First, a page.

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Improving Education for Individuals with Visual Impairments.
 

An Open Letter to Parents, Teachers of Students with Visual Impairments, and Stakeholders in the Field of Education of Children with Visual Impairments

This letter is in response to efforts to create state laws that can have a profound impact on the determination of learning and literacy media of children with visual impairments, including those with additional exceptionalities.

We the undersigned educators, university personnel, and stakeholders support:

  • Fair and appropriate assessment of all learners who have visual impairments, including those students with multiple exceptionalities;
  • Development of valid and reliable evidence-based learning media assessments (LMAs) based on research-based practices (Erin & Koenig, 1997; Heller, D’Andrea & Forney, 1998; Holbrook, 2009; Koenig & Holbrook, 1995; Lusk & Corn, 2006; McKenzie, 2007, 2009), as outlined in the Association for Education and Rehabilitation of the Blind and Visually Impaired (Lusk, Lawson & McCarthy, 2013) position paper, Literacy Decisions for Students with Visual Impairments. Teachers of students with visual impairments should have access to multiple assessments which prepare them  to evaluate students for and provide students with (where determined appropriate):
  1. Instruction in braille and the use of braille unless the IEP Team determines, after an evaluation of the student's reading and writing skills, needs, and appropriate reading and writing media (including an evaluation of the student's future needs for instruction in braille or the use of braille), that instruction in braille or the use of braille is not appropriate for the child;
  2. Instruction in print with or without optical and/or electronic devices after a clinical low vision evaluation of the student’s potential for using vision to access appropriate general education reading and writing materials at near and at a distance; and
  3. Instruction in both braille and print (known as dual media) with or without prescribed optical and/or electronic devices, after evaluations described above in (I) and (II), and combining the instructional approaches defined above in (I) and (II).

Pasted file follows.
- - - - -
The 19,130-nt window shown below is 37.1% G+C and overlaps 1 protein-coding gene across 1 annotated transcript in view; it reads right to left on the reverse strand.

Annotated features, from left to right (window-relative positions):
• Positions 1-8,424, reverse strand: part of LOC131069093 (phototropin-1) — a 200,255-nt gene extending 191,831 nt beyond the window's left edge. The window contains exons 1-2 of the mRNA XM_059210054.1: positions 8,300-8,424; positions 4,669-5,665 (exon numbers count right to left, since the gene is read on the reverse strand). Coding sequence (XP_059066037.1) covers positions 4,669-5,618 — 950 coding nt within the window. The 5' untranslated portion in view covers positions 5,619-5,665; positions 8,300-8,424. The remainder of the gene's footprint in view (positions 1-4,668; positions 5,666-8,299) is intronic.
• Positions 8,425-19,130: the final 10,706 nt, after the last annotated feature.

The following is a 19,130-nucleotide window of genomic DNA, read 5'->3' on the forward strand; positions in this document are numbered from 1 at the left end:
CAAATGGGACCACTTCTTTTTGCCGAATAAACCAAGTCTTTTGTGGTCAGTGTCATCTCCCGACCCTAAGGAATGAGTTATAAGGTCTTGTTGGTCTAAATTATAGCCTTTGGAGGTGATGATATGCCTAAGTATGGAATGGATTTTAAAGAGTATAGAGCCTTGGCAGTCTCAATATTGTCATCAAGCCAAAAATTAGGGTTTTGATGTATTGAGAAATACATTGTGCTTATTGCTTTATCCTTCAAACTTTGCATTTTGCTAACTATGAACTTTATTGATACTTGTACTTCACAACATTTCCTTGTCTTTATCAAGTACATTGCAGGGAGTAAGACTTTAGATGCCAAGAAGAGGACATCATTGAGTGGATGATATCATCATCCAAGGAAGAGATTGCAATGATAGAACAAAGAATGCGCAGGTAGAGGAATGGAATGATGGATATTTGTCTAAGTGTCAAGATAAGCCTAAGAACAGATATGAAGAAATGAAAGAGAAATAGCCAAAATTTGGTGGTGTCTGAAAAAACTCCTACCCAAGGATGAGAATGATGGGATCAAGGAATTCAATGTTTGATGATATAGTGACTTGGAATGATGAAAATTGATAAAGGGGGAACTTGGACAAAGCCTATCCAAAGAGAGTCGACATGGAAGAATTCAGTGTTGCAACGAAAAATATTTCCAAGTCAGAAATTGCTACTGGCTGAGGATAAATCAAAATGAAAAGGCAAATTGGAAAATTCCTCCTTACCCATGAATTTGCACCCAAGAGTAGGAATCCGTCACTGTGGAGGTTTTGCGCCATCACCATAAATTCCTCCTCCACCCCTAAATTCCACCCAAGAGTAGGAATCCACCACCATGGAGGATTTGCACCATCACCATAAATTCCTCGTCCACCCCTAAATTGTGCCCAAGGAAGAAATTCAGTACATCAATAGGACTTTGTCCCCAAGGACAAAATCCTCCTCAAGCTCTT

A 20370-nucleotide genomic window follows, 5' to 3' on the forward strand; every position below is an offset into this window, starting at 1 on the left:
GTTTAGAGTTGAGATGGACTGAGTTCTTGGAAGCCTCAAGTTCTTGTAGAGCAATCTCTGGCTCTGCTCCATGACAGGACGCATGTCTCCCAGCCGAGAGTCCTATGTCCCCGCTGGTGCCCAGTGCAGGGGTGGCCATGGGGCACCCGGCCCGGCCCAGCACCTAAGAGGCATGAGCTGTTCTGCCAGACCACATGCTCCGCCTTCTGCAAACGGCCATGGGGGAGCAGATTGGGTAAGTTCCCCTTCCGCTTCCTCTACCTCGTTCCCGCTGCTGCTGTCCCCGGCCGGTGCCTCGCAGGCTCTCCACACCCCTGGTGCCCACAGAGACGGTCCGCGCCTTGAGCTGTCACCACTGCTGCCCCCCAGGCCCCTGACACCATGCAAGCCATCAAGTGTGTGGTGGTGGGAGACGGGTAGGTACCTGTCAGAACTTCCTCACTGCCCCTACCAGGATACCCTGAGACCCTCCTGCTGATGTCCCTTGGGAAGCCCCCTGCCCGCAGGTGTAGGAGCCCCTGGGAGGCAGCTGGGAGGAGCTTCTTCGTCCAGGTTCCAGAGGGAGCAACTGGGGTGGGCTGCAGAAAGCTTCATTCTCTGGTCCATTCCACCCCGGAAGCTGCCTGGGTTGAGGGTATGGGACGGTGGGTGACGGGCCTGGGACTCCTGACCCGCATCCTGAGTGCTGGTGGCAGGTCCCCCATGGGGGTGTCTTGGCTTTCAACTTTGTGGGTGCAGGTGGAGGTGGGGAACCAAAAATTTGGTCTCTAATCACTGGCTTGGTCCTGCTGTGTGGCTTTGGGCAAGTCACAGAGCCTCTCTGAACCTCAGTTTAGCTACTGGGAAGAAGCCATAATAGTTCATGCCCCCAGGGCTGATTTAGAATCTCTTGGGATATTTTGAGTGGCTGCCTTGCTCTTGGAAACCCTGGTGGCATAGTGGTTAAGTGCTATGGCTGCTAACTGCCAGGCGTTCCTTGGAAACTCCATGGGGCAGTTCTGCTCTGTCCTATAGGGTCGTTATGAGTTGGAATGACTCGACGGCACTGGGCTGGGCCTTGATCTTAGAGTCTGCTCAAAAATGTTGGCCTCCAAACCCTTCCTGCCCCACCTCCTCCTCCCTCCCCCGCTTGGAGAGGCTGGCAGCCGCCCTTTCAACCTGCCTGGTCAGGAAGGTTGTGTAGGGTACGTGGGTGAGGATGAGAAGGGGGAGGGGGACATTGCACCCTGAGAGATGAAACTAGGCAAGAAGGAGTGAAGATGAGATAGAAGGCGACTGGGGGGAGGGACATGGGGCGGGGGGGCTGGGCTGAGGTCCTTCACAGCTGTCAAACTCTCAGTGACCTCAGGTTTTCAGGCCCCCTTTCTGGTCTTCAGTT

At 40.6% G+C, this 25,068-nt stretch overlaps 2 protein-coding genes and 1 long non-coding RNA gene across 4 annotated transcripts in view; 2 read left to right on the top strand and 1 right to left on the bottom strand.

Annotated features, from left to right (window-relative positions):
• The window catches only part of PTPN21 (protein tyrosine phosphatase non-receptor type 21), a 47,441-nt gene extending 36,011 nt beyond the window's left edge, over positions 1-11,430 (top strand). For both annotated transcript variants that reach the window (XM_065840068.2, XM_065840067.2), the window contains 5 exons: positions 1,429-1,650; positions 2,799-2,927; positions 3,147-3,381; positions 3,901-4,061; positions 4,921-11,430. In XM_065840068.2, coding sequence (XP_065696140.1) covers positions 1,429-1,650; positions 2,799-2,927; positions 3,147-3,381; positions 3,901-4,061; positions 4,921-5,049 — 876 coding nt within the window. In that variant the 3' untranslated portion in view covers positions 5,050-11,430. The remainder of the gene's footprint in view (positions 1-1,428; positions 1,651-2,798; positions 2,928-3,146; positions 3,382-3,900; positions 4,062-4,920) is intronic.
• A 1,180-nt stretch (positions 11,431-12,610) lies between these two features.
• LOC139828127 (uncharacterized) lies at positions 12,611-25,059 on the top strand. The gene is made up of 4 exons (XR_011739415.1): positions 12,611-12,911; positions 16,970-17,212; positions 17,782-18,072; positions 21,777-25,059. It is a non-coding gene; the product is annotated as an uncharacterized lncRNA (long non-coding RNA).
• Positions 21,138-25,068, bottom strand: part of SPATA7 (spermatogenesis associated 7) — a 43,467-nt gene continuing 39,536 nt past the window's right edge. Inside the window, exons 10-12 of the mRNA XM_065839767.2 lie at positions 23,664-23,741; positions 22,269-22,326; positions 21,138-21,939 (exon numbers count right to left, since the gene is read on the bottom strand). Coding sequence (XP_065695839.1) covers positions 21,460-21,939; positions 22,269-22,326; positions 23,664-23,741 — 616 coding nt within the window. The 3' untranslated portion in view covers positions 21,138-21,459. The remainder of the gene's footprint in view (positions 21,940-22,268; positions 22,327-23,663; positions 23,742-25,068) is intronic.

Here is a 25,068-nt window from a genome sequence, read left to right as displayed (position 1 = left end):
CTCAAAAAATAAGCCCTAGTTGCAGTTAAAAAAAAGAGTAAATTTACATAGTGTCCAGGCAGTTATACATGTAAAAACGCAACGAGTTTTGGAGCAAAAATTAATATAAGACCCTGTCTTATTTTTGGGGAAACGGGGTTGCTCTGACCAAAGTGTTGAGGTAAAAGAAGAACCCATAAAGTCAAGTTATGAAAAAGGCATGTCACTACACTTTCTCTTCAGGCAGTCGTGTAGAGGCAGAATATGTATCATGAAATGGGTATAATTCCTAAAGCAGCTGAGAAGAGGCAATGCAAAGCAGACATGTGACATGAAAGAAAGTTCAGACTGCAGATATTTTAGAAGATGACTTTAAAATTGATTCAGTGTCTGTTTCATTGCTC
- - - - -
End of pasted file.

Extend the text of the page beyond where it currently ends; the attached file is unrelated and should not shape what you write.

We the undersigned, feel compelled to alert families and educators to the intent of legislation that has been adopted in Mississippi and proposed in Missouri and Virginia that leads to the use of a single and specific assessment, the National Reading Media Assessment (NRMA) as described by Bell, Ewell, and Mino (2013).

  • Mississippi’s House Bill 960, passed in 2012, amends Mississippi’s education code to “require assessments for students [with visual impairments] to include a minimum research-based learning media assessment”;
  • Missouri House Bill 2569 Section A 167.225 called specifically for the use of the NRMA as described by Bell, Ewell, and Mino (2013) as the required assessment of a child’s learning medium.
  • In 2014, Virginia Senate Bill 291 and Virginia House Bill 228 specified the use of the NRMA when conducting an evaluation.
  • The language of recent Virginia House Bill 166 is also of concern in that this bill seeks to amend the Code of Virginia §22.1-177 in a way that effectively requires teachers’ conducting learning media assessments to use a prescribed assessment tool: the NRMA. The specific language of concern is: (i) a literacy assessment that is research- based, data-driven, and validated and that results in objective recommendations;”

Our intent is to ensure that any assessment of a child’s learning media meets the criteria outlined in the Association for Education and Rehabilitation of the Blind and Visually Impaired (AERBVI; Lusk, Lawson & McCarthy, 2013) position paper, Literacy Decisions for Students with Visual Impairments. To date, the NRMA is the only learning media assessment that claims to be research-based, data-driven, and validated (Bell, Ewell, and Mino, 2013). However, as we discuss below, the NRMA does not meet professionally accepted criteria for validation and is lacking important characteristics required to support the designation research-based.

Redundancy of state laws: Evidence-based assessment is already mandated by Federal Law.

The 2004 reauthorization of the Individuals with Disabilities Education Act, (Public Law 108- 446), emphasizes the use of evidenced-based assessments. While stakeholders in the education of children with visual impairments are committed to the use of evidence-based assessments, to date, there are no learning media assessments for children with visual impairments that both (a) meet academically accepted and rigorous statistical tests of validity and reliability and (b) comply with assurances for individualized accommodations.

Challenges to claims that a learning media assessment has established both reliability and validity for children with visual impairments.

Bell, Ewell, and Mino (2013) have stated that the NRMA has both reliability and validity for students with visual impairments. To this claim we offer the following objections:

  • The population of students with visual impairments is highly diverse in terms of age, grade, eye condition etiology, student ability, the presence of additional qualifying conditions and the nature of those exceptionalities;